The House Judiciary Committee just completed a vote that authorized its chairman to use a subpoena to force the Justice Department to give Congress a full copy of Special Counsel Robert Mueller‘s report and all of his underlying evidence.
BREAKING: The House Judiciary Committee votes to authorize a subpoena of the full Mueller report, setting up a clash between Congress and President Trump https://t.co/ppQmewO8pJ pic.twitter.com/y5fxkgyMq1
— CNN Politics (@CNNPolitics) April 3, 2019
The committee chairman, Rep. Jerry Nadler of New York, said he would not issue the subpoena right away, however.
The party-line vote won by Democrats who control the committee will increase the pressure on Attorney General William P. Barr as he decides how much of the Mueller report to share with Congress.
“I will give him time to change his mind,” Mr. Nadler said in his opening statement. “But if we cannot reach an accommodation, then we will have no choice but to issue subpoenas for these materials.”
The Judiciary Committee also gave its approval for subpoenas to five former White House employees. Democrats said these people were all relevant to their ongoing investigation into possible obstruction of justice, abuse of power and corruption within the Donald Trump administration.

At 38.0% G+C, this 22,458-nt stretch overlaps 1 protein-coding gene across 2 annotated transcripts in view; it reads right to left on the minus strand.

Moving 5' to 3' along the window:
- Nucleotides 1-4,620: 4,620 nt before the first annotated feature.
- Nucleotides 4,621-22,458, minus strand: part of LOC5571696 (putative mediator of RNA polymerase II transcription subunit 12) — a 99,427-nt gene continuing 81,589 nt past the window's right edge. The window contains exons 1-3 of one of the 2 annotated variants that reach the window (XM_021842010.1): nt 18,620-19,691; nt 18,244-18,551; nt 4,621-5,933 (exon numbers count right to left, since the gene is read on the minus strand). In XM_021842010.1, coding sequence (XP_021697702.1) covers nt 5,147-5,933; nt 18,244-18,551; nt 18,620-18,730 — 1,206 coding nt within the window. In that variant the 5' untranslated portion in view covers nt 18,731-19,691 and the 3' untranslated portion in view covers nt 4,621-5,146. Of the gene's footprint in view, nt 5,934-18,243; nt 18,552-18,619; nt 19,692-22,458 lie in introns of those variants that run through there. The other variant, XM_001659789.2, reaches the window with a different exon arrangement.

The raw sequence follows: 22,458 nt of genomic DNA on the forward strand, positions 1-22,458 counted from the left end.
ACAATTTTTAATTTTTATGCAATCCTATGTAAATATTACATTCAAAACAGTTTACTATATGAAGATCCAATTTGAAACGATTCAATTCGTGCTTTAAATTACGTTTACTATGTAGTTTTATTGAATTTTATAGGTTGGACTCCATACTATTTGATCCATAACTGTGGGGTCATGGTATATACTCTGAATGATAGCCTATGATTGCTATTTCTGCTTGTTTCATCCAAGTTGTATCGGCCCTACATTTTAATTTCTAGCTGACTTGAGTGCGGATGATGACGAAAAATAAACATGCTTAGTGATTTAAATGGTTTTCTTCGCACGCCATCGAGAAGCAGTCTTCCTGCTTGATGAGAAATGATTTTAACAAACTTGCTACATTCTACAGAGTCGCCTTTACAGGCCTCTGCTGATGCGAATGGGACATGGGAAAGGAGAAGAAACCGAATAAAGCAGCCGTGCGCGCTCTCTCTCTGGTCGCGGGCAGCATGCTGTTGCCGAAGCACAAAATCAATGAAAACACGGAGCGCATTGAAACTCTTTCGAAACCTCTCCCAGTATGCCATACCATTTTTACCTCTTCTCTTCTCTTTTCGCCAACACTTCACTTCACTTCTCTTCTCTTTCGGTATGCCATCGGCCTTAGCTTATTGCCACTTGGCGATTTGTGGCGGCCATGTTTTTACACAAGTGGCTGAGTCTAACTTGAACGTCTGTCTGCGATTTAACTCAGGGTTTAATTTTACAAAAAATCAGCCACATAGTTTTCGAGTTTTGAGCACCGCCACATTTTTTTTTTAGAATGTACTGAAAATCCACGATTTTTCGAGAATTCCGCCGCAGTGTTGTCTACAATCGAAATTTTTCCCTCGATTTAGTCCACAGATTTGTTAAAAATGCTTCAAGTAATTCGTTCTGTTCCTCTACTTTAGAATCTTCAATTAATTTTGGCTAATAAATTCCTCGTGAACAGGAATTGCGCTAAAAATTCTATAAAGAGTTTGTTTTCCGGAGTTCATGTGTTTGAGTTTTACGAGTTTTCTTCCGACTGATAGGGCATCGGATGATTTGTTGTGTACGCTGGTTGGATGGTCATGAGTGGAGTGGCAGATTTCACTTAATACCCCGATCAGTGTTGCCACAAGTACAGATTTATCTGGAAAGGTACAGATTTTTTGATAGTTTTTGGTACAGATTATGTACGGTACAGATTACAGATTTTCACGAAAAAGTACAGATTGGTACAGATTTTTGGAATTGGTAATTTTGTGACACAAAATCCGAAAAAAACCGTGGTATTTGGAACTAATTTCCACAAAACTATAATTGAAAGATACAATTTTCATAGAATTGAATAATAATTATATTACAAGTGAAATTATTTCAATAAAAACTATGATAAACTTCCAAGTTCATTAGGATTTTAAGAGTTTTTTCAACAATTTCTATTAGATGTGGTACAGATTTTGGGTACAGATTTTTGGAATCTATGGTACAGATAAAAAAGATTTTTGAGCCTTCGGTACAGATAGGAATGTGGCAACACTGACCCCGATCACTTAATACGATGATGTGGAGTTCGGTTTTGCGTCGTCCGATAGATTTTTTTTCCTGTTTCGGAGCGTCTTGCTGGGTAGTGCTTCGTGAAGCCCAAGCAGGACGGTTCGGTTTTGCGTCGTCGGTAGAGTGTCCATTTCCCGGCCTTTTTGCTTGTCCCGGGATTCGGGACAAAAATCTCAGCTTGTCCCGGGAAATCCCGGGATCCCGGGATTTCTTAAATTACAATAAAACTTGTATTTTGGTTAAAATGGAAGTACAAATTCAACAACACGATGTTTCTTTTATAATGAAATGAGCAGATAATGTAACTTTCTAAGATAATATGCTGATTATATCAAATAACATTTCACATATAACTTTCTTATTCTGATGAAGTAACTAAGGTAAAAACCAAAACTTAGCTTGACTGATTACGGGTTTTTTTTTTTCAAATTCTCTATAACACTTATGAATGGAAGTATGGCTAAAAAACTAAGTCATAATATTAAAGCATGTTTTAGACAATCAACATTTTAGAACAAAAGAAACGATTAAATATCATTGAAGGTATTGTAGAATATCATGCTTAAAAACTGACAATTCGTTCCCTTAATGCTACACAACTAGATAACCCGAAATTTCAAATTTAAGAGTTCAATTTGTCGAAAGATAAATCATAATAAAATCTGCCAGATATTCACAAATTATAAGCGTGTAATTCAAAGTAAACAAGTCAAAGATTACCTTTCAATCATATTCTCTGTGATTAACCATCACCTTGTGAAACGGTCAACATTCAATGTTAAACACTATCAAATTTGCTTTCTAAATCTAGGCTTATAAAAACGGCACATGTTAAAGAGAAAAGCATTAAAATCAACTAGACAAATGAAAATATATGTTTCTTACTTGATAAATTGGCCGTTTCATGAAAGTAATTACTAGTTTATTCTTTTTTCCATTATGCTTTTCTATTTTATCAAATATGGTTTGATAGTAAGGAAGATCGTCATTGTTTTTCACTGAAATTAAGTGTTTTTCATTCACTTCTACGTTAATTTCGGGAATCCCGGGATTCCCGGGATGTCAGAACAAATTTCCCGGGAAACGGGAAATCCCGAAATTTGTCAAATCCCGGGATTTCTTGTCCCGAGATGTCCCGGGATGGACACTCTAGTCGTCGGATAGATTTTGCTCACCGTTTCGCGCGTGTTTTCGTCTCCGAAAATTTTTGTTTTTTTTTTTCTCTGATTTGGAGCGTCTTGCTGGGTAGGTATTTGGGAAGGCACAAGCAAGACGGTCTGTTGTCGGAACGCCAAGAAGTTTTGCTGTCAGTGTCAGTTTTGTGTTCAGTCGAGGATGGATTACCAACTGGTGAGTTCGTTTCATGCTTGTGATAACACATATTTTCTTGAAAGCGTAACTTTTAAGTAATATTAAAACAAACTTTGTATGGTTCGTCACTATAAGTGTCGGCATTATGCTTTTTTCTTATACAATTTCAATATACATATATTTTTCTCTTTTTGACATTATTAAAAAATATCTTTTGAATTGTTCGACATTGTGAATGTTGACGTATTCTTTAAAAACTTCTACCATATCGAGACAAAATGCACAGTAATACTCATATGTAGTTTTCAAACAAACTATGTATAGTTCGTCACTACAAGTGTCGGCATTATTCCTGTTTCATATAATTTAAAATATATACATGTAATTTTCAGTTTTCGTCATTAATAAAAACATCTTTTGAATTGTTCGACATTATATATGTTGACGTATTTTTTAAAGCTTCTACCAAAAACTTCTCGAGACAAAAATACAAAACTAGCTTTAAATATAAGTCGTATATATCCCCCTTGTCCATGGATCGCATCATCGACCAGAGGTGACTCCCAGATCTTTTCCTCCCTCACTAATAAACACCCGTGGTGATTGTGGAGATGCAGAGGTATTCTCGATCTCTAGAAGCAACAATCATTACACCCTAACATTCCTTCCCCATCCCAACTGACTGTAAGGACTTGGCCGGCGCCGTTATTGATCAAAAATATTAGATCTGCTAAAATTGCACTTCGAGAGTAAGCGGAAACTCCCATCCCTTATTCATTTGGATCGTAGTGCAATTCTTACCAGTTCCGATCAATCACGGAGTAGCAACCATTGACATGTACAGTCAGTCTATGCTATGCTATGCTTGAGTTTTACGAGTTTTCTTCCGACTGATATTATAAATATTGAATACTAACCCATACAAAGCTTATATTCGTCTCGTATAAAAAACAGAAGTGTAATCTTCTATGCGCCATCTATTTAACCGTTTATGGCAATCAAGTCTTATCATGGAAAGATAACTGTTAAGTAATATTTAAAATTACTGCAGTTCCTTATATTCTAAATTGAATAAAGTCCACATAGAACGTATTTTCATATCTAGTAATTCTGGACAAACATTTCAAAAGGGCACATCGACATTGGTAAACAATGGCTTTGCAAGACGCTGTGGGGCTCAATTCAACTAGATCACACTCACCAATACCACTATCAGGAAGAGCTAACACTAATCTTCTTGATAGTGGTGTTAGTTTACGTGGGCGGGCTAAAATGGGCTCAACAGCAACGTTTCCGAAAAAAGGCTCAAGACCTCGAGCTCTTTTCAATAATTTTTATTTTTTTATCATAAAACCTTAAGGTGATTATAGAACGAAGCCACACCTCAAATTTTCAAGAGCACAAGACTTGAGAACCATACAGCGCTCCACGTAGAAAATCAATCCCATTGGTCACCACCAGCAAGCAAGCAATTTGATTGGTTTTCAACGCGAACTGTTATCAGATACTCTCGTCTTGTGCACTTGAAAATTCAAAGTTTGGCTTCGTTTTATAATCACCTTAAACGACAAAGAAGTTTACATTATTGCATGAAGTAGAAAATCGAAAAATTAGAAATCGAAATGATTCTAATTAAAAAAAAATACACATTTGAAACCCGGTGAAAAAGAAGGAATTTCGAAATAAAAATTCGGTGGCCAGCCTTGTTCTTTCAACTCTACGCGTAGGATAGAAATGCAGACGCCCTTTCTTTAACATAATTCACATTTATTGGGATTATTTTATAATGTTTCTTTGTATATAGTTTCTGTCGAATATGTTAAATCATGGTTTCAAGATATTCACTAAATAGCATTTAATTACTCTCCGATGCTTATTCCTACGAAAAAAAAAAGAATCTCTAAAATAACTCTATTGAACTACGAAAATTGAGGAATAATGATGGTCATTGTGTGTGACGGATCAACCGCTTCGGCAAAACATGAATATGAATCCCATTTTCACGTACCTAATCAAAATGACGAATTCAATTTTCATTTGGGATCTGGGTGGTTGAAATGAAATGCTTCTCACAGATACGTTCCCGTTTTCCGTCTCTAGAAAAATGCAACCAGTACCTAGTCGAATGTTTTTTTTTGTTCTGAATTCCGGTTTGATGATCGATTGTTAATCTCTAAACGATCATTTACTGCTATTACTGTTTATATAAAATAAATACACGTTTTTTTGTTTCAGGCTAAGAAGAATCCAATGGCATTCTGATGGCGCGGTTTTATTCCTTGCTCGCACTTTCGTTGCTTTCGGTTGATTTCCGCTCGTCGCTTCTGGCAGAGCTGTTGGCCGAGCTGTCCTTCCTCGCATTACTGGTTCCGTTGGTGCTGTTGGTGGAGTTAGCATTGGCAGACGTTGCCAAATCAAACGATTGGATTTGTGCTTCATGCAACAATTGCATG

The five employees are:
- Donald F. McGahn II, a former White House counsel;
- Stephen K. Bannon, the president’s former chief strategist;
- Hope Hicks, a former White House communications director;
- Reince Priebus, the president’s first chief of staff; and
- Annie Donaldson, a deputy of Mr. McGahn.
Barr wrote a letter to Rep. Nadler and other congressional leaders last week saying that he would give Congress a redacted version of the Mueller report by mid-April and would not share it with the White House before then.
Barr also said that Justice Department officials, working with the special counsel’s office, were “scrubbing” the Mueller report of four categories of information that must be redacted:
- classified material,
- secret grand jury testimony,
- details pertinent to ongoing law enforcement investigations and
- statements “that would unduly infringe on the personal privacy and reputational interests of peripheral third parties.”
Barr missed a House-imposed deadline of yesterday to turn over the nearly 400-page report.
This is a developing story and will be updated.
I am a lifelong Democrat with a passion for social justice and progressive issues. I have degrees in writing, economics and law from the University of Iowa.